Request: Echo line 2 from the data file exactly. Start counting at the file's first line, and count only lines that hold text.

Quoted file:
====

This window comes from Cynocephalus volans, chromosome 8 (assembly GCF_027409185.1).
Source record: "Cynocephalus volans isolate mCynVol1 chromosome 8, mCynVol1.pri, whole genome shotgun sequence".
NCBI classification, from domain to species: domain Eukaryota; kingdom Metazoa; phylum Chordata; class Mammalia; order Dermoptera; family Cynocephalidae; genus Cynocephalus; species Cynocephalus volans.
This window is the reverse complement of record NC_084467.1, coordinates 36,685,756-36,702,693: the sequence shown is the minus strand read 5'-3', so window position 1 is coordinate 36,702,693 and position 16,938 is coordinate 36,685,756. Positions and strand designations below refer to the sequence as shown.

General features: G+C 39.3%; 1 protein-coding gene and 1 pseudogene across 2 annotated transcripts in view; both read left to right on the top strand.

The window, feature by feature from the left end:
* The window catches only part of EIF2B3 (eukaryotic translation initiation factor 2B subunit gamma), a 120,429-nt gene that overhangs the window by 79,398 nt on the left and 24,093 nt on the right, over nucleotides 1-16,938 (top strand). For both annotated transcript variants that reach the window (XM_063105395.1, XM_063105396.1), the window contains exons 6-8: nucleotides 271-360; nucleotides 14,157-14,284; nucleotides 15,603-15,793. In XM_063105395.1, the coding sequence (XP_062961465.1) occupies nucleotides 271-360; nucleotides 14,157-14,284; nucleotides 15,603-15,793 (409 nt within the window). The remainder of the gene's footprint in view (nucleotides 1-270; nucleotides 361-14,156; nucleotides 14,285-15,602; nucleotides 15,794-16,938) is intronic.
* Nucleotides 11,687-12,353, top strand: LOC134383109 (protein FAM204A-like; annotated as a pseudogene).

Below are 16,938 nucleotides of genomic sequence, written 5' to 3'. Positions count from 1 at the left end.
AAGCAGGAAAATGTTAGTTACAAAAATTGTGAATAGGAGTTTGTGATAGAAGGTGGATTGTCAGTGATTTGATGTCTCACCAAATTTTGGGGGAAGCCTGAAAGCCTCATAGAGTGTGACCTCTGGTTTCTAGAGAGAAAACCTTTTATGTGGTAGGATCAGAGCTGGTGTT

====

Source record: "Cynocephalus volans isolate mCynVol1 chromosome 8, mCynVol1.pri, whole genome shotgun sequence".